Label: Writing

January 8, 2011

           

We are snowed in today and the world is blanketed with heavy pillows of pristine snow. It makes me think of a poem by Elinor Wylie, called VELVET SHOES. It begins like this:

 

 

 

 

 

 

 

 

 

 

Why do you think she called the poem Velvet Shoes?

In the stanza above, she describes the snow as “veils of white lace.” What other images or metaphors can you come up with to describe the snow? If you want to write to me with your description of snow, or upload a photograph that you have taken of snow, you might be published in this blog for all the world to see!

You can read Elinor Wylie’s complete poem, Velvet Shoes, by clicking here, or you can find it in your library. Usually the name of the poem you’re looking for is not the name of the book that it is in, so ask your librarian if you’re not sure where to find it.

 

 

 If you’re lucky enough to be

snowed in today, settle in with

a good book and enjoy the

“soundless space” around you.

- Seymour 


 

 

 

 

Posted by: Seymour Simon

(3) Comments  •   Labels: Seymour Photographs, Writing, Winter, Poetry   •  Permalink (link to this article)

December 20, 2010

       

I love to photograph at this time of the year. The sun never rises high in the sky, and even in the middle of the afternoon, the fields are bathed in long, purple shadows.

The Native American people call the December moon the "Long Night Moon." A child might think that the longest night of the year is dark and quiet, both animals and plants resting and still. But even on the longest night, the winter solstice, life goes on all around us.

I’ve been tinkering with an idea for a book called THE LONGEST NIGHT. I like the idea of writing about the simple science behind the poetry and beauty of the longest night of the year. Snow crystals dance in the air and settle slowly down on the ground…starlings and nuthatches feed at the bird feeder in the last bit of twilight…a red fox moves through the moonlit night…the full moon reflects on the snow, making it seem as though all the world glistening.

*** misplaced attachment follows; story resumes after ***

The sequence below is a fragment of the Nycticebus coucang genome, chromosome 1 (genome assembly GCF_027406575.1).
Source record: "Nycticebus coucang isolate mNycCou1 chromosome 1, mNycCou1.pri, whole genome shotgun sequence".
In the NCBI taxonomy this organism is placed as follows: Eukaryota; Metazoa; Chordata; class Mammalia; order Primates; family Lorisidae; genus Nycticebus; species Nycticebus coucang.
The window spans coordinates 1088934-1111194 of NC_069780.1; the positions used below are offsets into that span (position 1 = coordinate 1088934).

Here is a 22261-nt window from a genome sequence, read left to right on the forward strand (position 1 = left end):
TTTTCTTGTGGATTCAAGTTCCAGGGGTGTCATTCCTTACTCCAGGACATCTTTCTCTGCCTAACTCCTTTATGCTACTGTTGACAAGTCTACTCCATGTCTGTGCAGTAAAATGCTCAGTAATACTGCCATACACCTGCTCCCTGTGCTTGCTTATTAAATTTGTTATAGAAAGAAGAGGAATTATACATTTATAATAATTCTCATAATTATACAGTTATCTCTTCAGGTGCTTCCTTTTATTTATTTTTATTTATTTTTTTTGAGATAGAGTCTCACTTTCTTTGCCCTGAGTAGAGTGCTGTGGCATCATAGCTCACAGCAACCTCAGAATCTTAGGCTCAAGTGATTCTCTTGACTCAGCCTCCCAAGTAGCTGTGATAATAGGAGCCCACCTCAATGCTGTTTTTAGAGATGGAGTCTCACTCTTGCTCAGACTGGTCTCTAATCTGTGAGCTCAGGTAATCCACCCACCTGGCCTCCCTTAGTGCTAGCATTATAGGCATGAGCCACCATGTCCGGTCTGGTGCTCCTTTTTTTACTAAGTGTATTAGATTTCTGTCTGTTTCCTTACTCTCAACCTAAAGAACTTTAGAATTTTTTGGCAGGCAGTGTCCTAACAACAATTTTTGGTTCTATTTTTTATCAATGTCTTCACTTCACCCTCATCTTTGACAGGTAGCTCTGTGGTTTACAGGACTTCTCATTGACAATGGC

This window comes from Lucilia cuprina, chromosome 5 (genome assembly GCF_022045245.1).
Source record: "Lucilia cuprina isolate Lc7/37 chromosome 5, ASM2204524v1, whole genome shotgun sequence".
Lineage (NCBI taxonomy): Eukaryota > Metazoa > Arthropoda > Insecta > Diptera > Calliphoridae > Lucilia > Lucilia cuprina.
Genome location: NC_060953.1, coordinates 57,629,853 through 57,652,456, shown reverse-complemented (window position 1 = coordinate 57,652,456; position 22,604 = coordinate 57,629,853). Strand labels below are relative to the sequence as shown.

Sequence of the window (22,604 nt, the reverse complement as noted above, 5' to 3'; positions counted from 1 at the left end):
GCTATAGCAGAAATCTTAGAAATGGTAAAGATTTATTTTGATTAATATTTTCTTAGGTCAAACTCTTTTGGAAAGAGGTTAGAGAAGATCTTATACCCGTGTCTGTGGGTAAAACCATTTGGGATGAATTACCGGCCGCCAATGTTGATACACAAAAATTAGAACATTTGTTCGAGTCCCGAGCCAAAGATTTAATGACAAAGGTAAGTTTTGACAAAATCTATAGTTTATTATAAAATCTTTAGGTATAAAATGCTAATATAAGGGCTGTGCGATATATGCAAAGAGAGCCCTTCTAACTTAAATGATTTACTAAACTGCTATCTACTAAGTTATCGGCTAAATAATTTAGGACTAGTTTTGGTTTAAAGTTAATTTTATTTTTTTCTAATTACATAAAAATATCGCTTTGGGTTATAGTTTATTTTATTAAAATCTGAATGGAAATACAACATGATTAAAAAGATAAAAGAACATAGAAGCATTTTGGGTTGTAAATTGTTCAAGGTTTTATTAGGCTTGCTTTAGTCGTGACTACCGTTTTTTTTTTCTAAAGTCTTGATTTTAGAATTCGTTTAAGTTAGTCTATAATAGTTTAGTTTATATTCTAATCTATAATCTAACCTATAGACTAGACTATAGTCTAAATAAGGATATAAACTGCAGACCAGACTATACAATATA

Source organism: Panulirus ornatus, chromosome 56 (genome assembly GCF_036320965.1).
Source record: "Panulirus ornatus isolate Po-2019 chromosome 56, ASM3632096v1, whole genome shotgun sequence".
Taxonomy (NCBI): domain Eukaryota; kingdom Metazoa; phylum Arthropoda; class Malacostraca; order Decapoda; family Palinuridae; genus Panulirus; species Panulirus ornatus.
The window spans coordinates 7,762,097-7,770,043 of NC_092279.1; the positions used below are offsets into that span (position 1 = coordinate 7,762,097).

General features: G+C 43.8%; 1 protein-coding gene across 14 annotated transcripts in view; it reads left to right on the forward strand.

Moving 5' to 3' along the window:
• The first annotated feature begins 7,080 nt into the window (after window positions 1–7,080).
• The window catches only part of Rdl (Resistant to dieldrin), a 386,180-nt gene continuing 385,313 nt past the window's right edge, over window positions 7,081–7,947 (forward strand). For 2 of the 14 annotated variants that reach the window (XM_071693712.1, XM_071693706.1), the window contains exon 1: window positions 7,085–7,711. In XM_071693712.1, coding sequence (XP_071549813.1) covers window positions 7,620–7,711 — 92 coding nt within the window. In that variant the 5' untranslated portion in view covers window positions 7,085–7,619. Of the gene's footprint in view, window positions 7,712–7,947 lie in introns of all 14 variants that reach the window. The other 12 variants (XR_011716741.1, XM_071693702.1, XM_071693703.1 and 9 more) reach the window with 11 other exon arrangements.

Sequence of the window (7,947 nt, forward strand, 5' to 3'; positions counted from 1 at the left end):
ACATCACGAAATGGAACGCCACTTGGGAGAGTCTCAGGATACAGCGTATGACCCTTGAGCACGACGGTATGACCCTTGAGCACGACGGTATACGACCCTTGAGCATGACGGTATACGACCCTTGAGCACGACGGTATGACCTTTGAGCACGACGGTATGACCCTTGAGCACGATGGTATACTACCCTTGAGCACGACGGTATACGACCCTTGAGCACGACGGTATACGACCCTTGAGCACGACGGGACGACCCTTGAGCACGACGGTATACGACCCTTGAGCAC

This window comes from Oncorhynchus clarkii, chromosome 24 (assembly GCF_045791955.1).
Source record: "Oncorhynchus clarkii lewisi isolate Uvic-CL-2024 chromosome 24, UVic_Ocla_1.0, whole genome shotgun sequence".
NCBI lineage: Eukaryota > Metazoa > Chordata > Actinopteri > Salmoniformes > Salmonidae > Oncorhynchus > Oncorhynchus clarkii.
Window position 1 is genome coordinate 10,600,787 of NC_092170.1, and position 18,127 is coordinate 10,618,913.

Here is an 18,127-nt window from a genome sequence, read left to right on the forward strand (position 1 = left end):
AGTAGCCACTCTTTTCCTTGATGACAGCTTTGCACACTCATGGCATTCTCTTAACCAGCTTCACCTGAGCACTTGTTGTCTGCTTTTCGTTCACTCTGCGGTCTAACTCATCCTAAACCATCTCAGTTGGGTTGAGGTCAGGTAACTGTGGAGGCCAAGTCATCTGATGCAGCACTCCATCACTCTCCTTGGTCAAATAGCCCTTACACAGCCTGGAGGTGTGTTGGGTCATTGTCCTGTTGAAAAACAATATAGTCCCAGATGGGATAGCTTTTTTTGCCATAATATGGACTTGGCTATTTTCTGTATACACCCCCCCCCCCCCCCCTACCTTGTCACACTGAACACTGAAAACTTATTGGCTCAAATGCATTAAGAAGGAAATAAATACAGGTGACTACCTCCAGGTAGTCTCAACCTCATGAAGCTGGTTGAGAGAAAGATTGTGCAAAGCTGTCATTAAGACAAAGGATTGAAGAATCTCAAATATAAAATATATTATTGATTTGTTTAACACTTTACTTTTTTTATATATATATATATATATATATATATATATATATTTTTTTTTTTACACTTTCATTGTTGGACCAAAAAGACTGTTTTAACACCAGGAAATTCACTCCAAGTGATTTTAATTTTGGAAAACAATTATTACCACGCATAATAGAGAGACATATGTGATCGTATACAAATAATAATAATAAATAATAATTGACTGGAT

It might start something like this:

 

What do you think? Is this a book you would like to read with your family?

Posted by: Seymour Simon

(2) Comments  •   Labels: New Books, Writing, Winter, Solstice   •  Permalink (link to this article)

December 4, 2010

How does the new NASA announcement impact my old book, SPACE MONSTERS?

The first book I ever wrote was titled SPACE MONSTERS. I wrote it when I was in 2nd Grade in elementary school in the Bronx. It was about taking a trip to a strange planet circling some distant star way out in the Milky Way Galaxy. I made up stories about the life that you could see on this make-believe planet and even drew my own pictures of those "space monsters." Have you ever written a book like mine? Lots of kids do.

When I grew up, I wrote the book again. This time it was really published. The title is SPACE MONSTERS FROM MOVIES, TV AND BOOKS. Here’s a picture of the cover of that book. 

Would I need to change my book if I wrote it today in stead of way back when I was 8 years old? Not really. I was already imagining all kinds of life, some based on Silicon rather than Carbon. I called them "Rock Monsters." (Silicon is an element present in rocks and minerals, much the way Carbon is an element present in living things that we know.) In science fiction, you can imagine all kinds of interesting things. Sometimes an idea that you imagine in Science Fiction comes true in real Science. How about you trying to imagine a discovery in a science fiction story? Wouldn’t if be fun if your discovery came out to be true when you’re older?